There is increasing concern about the disappearance of technical knowledge from the public domain, both on grounds that is presents a security danger and because it is economically valuable "Intellectual Property". I argue that this development is not anomalous at all but a great historic trend tied to our transition to the information age. We are in the process of losing a human right that all of us thought we had but actually didn't--the right to learn things we can and better ourselves economically from what we learn. Increasingly, figuring things our for yourself will become theft and terrorism. Increasingly, reason itself will become a crime.
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About the speaker:
Professor Laughlin earned an AB in mathematics from UC Berkeley in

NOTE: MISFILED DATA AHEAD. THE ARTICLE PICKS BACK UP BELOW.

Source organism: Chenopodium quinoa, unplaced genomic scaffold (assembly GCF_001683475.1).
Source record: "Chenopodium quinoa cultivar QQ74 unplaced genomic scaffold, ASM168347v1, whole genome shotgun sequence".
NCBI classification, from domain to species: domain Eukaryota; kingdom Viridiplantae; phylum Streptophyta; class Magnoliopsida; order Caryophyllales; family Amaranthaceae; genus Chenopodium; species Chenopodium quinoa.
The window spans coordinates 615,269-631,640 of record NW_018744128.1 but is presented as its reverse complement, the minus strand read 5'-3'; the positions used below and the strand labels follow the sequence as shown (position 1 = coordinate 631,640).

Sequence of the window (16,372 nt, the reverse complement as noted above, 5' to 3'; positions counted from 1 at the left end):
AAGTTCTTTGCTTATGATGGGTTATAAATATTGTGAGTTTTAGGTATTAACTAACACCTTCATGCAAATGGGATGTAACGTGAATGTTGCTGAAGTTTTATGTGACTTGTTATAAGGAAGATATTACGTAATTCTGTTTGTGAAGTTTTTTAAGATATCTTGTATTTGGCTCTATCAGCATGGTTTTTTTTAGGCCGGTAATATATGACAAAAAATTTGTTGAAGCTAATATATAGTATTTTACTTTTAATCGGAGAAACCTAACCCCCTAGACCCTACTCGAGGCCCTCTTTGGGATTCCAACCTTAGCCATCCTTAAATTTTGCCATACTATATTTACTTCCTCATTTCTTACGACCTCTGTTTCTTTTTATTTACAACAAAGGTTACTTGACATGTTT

1972 and a PhD in Physics in 1981. He served two years in the US Army.
After MIT he went to Bell Labs's theory group, and from there went to
the Lawrence Livermore National Laboratory, where he still consults.
He jointed the physics faculty of Stanford in 1984. He is a member of
the National Academy of Sciences and is the recipient of many awards
including the Oliver E. Buckley Prize, the Earnest O. Lawrence Award,
the Benjamin Franklin Medal for Physics, and Onsager Medal. He shared
the 1998 Nobel Prize in Physics for his theory of the Fractional Quantum